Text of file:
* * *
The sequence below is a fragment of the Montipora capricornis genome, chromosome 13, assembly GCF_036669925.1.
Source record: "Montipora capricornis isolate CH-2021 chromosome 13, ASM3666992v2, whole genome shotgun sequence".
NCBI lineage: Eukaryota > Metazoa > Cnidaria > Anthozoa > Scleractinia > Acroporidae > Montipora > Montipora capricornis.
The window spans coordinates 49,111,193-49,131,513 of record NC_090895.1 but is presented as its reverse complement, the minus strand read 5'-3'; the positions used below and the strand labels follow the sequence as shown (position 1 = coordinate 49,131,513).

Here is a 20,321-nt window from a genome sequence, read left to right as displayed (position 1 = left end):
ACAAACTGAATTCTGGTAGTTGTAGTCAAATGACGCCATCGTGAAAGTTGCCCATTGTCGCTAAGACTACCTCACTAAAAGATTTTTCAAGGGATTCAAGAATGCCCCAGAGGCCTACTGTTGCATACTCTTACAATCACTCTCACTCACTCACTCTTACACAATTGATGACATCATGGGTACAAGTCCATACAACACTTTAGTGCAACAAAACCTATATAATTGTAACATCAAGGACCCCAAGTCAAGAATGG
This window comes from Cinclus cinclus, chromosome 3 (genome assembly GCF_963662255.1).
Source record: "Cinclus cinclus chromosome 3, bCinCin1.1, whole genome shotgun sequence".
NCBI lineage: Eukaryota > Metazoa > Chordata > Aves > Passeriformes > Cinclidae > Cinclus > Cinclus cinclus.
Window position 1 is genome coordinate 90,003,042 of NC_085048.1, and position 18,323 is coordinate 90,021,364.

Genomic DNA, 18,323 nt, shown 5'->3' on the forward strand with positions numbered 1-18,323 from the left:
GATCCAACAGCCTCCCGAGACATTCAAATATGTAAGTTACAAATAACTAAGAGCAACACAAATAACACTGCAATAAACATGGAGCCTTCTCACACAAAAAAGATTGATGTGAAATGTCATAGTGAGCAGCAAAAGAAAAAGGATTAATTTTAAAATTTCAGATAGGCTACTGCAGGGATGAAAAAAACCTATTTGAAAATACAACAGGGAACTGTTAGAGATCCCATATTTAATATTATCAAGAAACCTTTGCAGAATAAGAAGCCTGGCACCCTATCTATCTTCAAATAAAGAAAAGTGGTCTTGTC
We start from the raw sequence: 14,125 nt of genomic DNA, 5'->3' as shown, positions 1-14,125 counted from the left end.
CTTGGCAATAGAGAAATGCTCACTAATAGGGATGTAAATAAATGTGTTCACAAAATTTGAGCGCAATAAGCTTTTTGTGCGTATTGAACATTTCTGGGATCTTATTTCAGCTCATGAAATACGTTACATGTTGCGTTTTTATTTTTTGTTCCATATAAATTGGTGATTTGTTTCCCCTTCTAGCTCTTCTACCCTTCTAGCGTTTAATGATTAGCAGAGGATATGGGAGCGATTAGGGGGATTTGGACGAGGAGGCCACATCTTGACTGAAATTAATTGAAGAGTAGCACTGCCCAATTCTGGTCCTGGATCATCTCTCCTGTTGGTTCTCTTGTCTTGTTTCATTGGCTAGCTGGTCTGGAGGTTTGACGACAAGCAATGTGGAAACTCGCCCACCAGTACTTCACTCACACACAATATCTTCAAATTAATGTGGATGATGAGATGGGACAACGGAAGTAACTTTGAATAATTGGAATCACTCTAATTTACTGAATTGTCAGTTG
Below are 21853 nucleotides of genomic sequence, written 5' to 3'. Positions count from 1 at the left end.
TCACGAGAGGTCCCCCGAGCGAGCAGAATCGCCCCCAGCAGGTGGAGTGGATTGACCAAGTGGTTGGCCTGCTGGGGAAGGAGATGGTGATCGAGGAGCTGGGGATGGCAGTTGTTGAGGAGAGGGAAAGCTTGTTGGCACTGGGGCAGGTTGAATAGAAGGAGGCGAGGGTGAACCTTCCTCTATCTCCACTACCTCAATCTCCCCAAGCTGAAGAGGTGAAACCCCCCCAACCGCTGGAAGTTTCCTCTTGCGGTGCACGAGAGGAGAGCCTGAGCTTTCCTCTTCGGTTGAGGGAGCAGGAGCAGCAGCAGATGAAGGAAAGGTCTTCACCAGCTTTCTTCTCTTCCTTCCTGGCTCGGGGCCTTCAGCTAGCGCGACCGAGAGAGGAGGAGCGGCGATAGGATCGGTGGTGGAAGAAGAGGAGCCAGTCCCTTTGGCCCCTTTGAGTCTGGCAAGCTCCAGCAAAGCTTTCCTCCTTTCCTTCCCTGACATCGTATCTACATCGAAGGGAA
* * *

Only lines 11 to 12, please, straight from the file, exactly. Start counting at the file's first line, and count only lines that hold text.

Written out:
Genomic DNA, 18,323 nt, shown 5'->3' on the forward strand with positions numbered 1-18,323 from the left:
GATCCAACAGCCTCCCGAGACATTCAAATATGTAAGTTACAAATAACTAAGAGCAACACAAATAACACTGCAATAAACATGGAGCCTTCTCACACAAAAAAGATTGATGTGAAATGTCATAGTGAGCAGCAAAAGAAAAAGGATTAATTTTAAAATTTCAGATAGGCTACTGCAGGGATGAAAAAAACCTATTTGAAAATACAACAGGGAACTGTTAGAGATCCCATATTTAATATTATCAAGAAACCTTTGCAGAATAAGAAGCCTGGCACCCTATCTATCTTCAAATAAAGAAAAGTGGTCTTGTC